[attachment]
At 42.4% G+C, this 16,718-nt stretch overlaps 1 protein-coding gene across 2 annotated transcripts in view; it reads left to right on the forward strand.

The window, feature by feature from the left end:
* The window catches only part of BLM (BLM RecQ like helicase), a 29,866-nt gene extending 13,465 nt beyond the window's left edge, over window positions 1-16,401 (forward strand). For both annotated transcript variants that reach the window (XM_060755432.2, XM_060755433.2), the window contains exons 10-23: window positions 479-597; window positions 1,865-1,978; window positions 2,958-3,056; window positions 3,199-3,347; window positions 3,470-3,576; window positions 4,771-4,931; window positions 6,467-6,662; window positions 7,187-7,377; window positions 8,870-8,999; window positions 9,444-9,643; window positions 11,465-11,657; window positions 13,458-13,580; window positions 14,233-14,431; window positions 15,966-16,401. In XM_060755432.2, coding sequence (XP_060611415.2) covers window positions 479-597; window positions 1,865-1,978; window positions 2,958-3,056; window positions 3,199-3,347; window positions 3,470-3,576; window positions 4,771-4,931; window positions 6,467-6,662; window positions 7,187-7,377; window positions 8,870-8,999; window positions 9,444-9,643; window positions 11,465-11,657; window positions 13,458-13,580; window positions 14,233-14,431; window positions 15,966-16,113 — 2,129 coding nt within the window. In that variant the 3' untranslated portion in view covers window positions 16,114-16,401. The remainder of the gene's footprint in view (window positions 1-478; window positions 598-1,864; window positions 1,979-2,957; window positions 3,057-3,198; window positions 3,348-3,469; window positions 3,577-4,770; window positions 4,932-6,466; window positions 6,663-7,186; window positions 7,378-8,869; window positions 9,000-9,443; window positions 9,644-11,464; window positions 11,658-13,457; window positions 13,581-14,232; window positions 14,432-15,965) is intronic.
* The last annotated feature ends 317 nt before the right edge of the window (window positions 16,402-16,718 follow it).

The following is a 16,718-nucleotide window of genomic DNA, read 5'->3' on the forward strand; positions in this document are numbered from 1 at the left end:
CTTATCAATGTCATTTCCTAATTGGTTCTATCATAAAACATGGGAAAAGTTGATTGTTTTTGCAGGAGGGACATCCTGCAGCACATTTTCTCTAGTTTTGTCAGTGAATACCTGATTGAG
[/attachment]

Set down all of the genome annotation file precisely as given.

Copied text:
At 42.4% G+C, this 16,718-nt stretch overlaps 1 protein-coding gene across 2 annotated transcripts in view; it reads left to right on the forward strand.

The window, feature by feature from the left end:
* The window catches only part of BLM (BLM RecQ like helicase), a 29,866-nt gene extending 13,465 nt beyond the window's left edge, over window positions 1-16,401 (forward strand). For both annotated transcript variants that reach the window (XM_060755432.2, XM_060755433.2), the window contains exons 10-23: window positions 479-597; window positions 1,865-1,978; window positions 2,958-3,056; window positions 3,199-3,347; window positions 3,470-3,576; window positions 4,771-4,931; window positions 6,467-6,662; window positions 7,187-7,377; window positions 8,870-8,999; window positions 9,444-9,643; window positions 11,465-11,657; window positions 13,458-13,580; window positions 14,233-14,431; window positions 15,966-16,401. In XM_060755432.2, coding sequence (XP_060611415.2) covers window positions 479-597; window positions 1,865-1,978; window positions 2,958-3,056; window positions 3,199-3,347; window positions 3,470-3,576; window positions 4,771-4,931; window positions 6,467-6,662; window positions 7,187-7,377; window positions 8,870-8,999; window positions 9,444-9,643; window positions 11,465-11,657; window positions 13,458-13,580; window positions 14,233-14,431; window positions 15,966-16,113 — 2,129 coding nt within the window. In that variant the 3' untranslated portion in view covers window positions 16,114-16,401. The remainder of the gene's footprint in view (window positions 1-478; window positions 598-1,864; window positions 1,979-2,957; window positions 3,057-3,198; window positions 3,348-3,469; window positions 3,577-4,770; window positions 4,932-6,466; window positions 6,663-7,186; window positions 7,378-8,869; window positions 9,000-9,443; window positions 9,644-11,464; window positions 11,658-13,457; window positions 13,581-14,232; window positions 14,432-15,965) is intronic.
* The last annotated feature ends 317 nt before the right edge of the window (window positions 16,402-16,718 follow it).

The following is a 16,718-nucleotide window of genomic DNA, read 5'->3' on the forward strand; positions in this document are numbered from 1 at the left end:
CTTATCAATGTCATTTCCTAATTGGTTCTATCATAAAACATGGGAAAAGTTGATTGTTTTTGCAGGAGGGACATCCTGCAGCACATTTTCTCTAGTTTTGTCAGTGAATACCTGATTGAG